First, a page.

Breast cancer is one of the major causes of death for women. Temperature measurement is advantageous because it is non-invasive, non-destructive, and cost-effective. Temperature measurement through infrared thermography is useful to detect changes in blood perfusion that can occur due to inflammation, angiogenesis, or other pathological causes.

In this work, we analyzed 206 thermograms of patients with suspected breast cancer, using a classification method, in which thermal asymmetries were computed, the most vascularized areas of each breast were extracted and compared; then these two metrics were added to yield a thermal score, indicative of thermal anomalies.

The classification method based on this thermal score allowed us to obtain the test sensitivity of 100 %, specificity of 68.68 %; a positive predictive value of 11.42 % and negative predictive value of 100 %.

Thermography imaging

These results highlight the potential of thermography imaging as an adjunctive tool to mammography in breast cancer screening. A classification of thermographic images for breast cancer detection was performed by an automated program.

A total of 206 patients were considered for test screening with clinical evidence of a tumor risk factors for breast cancer, BI-RADS classification of mammography, clinical diagnosis and pathology results of the biopsy.

The analyzed thermograms were classified as healthy (< 2.5 thermal scores) or with an abnormality (≥ 2.5 thermal scores). The findings revealed that patients who were classified as healthy, positively indicated a healthy state (automated program) with a sensitivity of 100 % and a specificity of 68.68 %.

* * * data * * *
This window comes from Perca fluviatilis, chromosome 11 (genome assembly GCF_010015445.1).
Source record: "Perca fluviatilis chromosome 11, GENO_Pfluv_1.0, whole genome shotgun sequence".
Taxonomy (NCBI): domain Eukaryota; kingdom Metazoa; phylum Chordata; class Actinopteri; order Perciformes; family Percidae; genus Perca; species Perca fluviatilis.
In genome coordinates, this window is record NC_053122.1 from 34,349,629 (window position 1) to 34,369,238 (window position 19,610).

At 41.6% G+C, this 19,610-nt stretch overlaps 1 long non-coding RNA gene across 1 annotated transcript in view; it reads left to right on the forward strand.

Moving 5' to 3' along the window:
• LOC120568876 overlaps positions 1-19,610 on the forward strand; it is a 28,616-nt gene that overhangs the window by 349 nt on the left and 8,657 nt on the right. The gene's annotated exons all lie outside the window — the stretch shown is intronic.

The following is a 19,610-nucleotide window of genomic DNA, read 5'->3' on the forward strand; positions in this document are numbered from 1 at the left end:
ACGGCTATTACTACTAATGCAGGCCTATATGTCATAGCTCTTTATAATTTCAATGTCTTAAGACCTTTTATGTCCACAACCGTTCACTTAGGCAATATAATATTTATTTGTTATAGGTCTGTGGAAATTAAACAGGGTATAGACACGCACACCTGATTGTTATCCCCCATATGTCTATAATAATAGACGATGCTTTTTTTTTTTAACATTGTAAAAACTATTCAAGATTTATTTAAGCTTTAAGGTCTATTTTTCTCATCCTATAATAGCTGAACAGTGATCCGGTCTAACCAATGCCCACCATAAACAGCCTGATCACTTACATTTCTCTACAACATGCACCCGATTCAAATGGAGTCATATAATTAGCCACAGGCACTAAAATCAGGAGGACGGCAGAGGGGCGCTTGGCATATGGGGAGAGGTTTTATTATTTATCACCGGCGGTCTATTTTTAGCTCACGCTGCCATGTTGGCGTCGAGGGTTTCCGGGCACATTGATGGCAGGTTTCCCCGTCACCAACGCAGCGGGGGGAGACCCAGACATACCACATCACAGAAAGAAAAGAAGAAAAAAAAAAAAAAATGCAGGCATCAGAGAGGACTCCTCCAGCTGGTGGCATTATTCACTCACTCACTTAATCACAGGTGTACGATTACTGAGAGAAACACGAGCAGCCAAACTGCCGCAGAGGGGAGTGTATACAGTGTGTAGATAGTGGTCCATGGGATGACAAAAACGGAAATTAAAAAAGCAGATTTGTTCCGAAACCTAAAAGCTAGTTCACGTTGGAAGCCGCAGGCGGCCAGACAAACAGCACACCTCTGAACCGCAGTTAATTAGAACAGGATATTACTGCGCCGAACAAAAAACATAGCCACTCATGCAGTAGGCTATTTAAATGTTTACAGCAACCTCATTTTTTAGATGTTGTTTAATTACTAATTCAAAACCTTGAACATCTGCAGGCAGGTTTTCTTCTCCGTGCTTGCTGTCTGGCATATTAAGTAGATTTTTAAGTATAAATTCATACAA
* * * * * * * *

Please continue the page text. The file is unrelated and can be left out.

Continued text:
In contrast, the same images analyzed qualitatively by an expert showed a sensitivity of around 87.5 % and specificity about 56 %, thus, our results showed a significant improvement over a manual procedure.

Furthermore, an automated method to analyze thermograms was implemented, increasing the sensitivity and specificity of the test under study. The main goal of it will be to help experts by assisting them with a better screening tool or even gives the possibility that someone without experience may benefit from the test results.

The authors emphasize that infrared thermography is not intended to replace mammography, but it is an excellent primary method/technique prior to subjecting patients to x-rays. It could be envisioned as a complementary diagnostic method to improve breast cancer detection.